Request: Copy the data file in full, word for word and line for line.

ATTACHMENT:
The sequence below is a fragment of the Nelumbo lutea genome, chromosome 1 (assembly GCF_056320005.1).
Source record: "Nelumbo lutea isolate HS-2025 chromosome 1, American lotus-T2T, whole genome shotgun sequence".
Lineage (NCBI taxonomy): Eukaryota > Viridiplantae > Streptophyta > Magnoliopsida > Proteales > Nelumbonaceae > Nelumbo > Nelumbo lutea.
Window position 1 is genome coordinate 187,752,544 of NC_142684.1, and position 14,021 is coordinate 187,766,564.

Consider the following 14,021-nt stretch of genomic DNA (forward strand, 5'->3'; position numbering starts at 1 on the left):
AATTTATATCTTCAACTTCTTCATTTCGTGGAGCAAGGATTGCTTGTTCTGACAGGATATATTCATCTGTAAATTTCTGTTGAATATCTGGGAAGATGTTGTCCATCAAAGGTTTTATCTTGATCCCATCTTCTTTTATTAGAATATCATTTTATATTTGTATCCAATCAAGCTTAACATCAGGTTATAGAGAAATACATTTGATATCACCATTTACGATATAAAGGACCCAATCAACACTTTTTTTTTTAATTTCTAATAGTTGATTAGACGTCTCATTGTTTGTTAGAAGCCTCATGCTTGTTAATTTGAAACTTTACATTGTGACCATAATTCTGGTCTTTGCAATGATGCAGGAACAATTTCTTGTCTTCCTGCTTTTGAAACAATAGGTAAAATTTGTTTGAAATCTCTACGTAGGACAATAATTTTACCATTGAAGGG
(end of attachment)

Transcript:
The sequence below is a fragment of the Nelumbo lutea genome, chromosome 1 (assembly GCF_056320005.1).
Source record: "Nelumbo lutea isolate HS-2025 chromosome 1, American lotus-T2T, whole genome shotgun sequence".
Lineage (NCBI taxonomy): Eukaryota > Viridiplantae > Streptophyta > Magnoliopsida > Proteales > Nelumbonaceae > Nelumbo > Nelumbo lutea.
Window position 1 is genome coordinate 187,752,544 of NC_142684.1, and position 14,021 is coordinate 187,766,564.

Consider the following 14,021-nt stretch of genomic DNA (forward strand, 5'->3'; position numbering starts at 1 on the left):
AATTTATATCTTCAACTTCTTCATTTCGTGGAGCAAGGATTGCTTGTTCTGACAGGATATATTCATCTGTAAATTTCTGTTGAATATCTGGGAAGATGTTGTCCATCAAAGGTTTTATCTTGATCCCATCTTCTTTTATTAGAATATCATTTTATATTTGTATCCAATCAAGCTTAACATCAGGTTATAGAGAAATACATTTGATATCACCATTTACGATATAAAGGACCCAATCAACACTTTTTTTTTTAATTTCTAATAGTTGATTAGACGTCTCATTGTTTGTTAGAAGCCTCATGCTTGTTAATTTGAAACTTTACATTGTGACCATAATTCTGGTCTTTGCAATGATGCAGGAACAATTTCTTGTCTTCCTGCTTTTGAAACAATAGGTAAAATTTGTTTGAAATCTCTACGTAGGACAATAATTTTACCATTGAAGGG